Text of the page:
Zimbabwe, Ghana and Rwanda are among the 10 countries on the globe that are hardest-hit by food price inflation, with Uganda and Egypt also seeing sharp rises, according to the latest numbers from the World Bank.
They join Chad, Ethiopia, Nigeria and Sudan, which are among 15 nations identified by the World Food Program for the worst malnutrition impacts in children. Twelve of these additional 15 nations are on the African continent.
The war in Ukraine accelerated and triggered more attention to the crisis, but food prices and global hunger were already on the rise even before the war. Climate change, among others, has been a major driver of these worsening trends.”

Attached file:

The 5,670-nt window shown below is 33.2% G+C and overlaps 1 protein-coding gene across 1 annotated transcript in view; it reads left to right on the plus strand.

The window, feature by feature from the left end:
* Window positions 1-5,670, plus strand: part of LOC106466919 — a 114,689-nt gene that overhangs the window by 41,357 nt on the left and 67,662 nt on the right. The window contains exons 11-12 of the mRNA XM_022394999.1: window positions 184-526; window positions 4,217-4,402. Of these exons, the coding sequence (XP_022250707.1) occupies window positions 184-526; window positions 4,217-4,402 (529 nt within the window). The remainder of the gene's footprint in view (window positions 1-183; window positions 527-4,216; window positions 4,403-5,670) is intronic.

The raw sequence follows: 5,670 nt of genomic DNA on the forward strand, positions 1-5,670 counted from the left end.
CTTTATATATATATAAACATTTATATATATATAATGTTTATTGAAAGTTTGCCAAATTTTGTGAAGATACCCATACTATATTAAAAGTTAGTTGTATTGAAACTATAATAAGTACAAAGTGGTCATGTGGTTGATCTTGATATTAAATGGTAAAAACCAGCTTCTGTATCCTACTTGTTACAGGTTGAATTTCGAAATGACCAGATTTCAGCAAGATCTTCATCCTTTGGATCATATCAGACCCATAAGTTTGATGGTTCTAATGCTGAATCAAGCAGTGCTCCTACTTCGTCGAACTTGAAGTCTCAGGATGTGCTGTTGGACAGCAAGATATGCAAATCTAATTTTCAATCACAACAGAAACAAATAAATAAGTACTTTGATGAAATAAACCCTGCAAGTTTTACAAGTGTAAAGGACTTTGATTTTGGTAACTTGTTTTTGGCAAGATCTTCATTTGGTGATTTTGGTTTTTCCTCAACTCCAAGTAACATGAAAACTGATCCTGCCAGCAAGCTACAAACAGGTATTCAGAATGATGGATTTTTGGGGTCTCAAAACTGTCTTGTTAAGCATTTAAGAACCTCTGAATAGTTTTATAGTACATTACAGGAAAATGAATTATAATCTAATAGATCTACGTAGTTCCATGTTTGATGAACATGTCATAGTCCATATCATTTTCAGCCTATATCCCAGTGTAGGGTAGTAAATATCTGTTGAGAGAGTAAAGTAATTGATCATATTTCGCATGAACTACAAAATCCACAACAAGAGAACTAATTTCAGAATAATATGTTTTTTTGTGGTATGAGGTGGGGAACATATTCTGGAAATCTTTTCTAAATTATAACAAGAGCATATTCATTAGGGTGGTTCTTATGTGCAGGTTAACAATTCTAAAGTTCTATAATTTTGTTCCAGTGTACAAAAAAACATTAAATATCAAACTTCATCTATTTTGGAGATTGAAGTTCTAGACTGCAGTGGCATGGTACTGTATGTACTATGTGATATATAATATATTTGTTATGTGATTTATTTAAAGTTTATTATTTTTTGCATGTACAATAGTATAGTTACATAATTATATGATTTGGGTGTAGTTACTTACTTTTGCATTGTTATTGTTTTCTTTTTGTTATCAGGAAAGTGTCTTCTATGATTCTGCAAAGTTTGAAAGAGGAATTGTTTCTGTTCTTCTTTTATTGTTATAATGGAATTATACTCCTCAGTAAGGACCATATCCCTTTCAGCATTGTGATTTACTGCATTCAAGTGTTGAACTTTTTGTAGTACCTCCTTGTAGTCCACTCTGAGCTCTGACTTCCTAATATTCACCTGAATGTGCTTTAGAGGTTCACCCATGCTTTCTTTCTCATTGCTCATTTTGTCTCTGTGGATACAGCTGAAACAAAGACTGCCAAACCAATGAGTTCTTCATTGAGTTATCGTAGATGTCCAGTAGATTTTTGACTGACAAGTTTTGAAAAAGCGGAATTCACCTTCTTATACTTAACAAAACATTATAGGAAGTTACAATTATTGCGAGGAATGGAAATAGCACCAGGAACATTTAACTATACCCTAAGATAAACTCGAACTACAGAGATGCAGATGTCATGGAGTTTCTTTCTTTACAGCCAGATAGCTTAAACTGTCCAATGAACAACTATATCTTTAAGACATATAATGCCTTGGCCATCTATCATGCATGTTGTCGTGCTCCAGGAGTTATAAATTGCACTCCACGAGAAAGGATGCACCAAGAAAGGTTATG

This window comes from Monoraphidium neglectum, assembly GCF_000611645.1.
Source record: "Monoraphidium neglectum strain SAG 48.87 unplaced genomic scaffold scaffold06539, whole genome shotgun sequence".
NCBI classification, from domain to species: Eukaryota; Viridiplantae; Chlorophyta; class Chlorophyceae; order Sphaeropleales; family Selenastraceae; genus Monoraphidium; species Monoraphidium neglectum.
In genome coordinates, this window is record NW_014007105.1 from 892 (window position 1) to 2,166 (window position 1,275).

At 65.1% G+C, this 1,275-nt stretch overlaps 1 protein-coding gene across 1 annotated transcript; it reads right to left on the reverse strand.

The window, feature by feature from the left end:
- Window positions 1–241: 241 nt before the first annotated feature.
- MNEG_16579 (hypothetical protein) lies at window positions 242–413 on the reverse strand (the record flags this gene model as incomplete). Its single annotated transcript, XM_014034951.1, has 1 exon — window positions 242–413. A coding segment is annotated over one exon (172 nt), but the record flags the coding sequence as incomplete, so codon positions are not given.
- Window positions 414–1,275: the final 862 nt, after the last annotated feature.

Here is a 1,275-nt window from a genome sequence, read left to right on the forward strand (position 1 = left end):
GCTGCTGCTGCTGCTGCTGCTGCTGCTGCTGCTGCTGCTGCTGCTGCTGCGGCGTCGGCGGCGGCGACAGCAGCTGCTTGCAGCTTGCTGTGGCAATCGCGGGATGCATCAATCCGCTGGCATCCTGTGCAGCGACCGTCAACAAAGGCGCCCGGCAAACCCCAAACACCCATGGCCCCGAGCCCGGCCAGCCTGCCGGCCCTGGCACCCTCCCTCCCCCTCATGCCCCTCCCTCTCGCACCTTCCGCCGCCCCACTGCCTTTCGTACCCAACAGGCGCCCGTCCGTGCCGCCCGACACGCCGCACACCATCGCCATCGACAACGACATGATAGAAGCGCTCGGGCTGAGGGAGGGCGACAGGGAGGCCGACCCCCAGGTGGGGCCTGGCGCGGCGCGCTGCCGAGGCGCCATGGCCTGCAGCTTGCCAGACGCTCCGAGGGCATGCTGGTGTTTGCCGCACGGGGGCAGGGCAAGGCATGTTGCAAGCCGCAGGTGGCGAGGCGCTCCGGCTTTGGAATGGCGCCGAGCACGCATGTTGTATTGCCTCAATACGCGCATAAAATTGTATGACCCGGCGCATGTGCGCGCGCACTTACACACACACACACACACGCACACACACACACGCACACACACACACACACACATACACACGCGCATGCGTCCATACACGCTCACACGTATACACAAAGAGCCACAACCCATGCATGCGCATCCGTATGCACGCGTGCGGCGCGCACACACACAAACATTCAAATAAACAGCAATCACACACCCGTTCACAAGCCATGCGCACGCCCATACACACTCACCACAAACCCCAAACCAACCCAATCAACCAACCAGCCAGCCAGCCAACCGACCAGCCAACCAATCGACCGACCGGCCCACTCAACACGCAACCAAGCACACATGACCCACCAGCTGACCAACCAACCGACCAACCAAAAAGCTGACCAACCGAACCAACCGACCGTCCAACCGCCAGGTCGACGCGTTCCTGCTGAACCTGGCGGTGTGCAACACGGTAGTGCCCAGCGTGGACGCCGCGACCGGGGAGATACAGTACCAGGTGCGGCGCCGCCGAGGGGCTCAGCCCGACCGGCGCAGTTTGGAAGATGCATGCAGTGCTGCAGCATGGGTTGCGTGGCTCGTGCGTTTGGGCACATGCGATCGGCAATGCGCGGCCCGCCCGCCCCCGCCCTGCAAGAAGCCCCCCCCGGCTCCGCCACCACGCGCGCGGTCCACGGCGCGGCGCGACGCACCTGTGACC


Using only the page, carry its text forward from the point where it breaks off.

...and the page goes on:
There are signs of relief, with vegetable oil, meat, and cereal prices trending downward in recent months, though sugar and dairy prices tended to offset these gains. But trade-related policies imposed by many countries have surged because of the Russia-Ukraine conflict, and they remain.
“The global food crisis has been partially made worse by the growing number of food trade restrictions put in place by countries with a goal of increasing domestic supply and reducing prices,” the World Bank said.
World Bank food aid for Africans includes a $315 million loan to support food system resilience in Chad, Ghana and Sierra Leone, $500 million for vulnerable populations in Egypt, and $130 million in barley and wheat crop support for Tunisia.